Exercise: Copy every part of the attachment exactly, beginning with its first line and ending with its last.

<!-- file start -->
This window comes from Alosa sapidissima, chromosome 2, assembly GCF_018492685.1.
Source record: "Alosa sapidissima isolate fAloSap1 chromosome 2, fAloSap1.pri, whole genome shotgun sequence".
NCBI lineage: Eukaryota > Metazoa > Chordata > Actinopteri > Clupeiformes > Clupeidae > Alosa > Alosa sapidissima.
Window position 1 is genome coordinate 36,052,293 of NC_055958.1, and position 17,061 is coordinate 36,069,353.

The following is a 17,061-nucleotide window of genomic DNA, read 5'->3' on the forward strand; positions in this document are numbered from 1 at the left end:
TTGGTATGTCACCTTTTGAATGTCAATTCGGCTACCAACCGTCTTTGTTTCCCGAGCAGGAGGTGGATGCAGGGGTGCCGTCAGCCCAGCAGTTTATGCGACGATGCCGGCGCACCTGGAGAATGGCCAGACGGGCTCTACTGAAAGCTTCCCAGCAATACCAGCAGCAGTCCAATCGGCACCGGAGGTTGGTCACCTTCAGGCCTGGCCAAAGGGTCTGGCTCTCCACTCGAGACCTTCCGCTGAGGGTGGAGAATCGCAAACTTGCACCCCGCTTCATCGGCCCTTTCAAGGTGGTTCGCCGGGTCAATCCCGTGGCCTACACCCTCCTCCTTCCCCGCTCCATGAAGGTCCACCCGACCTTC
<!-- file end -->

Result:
This window comes from Alosa sapidissima, chromosome 2, assembly GCF_018492685.1.
Source record: "Alosa sapidissima isolate fAloSap1 chromosome 2, fAloSap1.pri, whole genome shotgun sequence".
NCBI lineage: Eukaryota > Metazoa > Chordata > Actinopteri > Clupeiformes > Clupeidae > Alosa > Alosa sapidissima.
Window position 1 is genome coordinate 36,052,293 of NC_055958.1, and position 17,061 is coordinate 36,069,353.

The following is a 17,061-nucleotide window of genomic DNA, read 5'->3' on the forward strand; positions in this document are numbered from 1 at the left end:
TTGGTATGTCACCTTTTGAATGTCAATTCGGCTACCAACCGTCTTTGTTTCCCGAGCAGGAGGTGGATGCAGGGGTGCCGTCAGCCCAGCAGTTTATGCGACGATGCCGGCGCACCTGGAGAATGGCCAGACGGGCTCTACTGAAAGCTTCCCAGCAATACCAGCAGCAGTCCAATCGGCACCGGAGGTTGGTCACCTTCAGGCCTGGCCAAAGGGTCTGGCTCTCCACTCGAGACCTTCCGCTGAGGGTGGAGAATCGCAAACTTGCACCCCGCTTCATCGGCCCTTTCAAGGTGGTTCGCCGGGTCAATCCCGTGGCCTACACCCTCCTCCTTCCCCGCTCCATGAAGGTCCACCCGACCTTC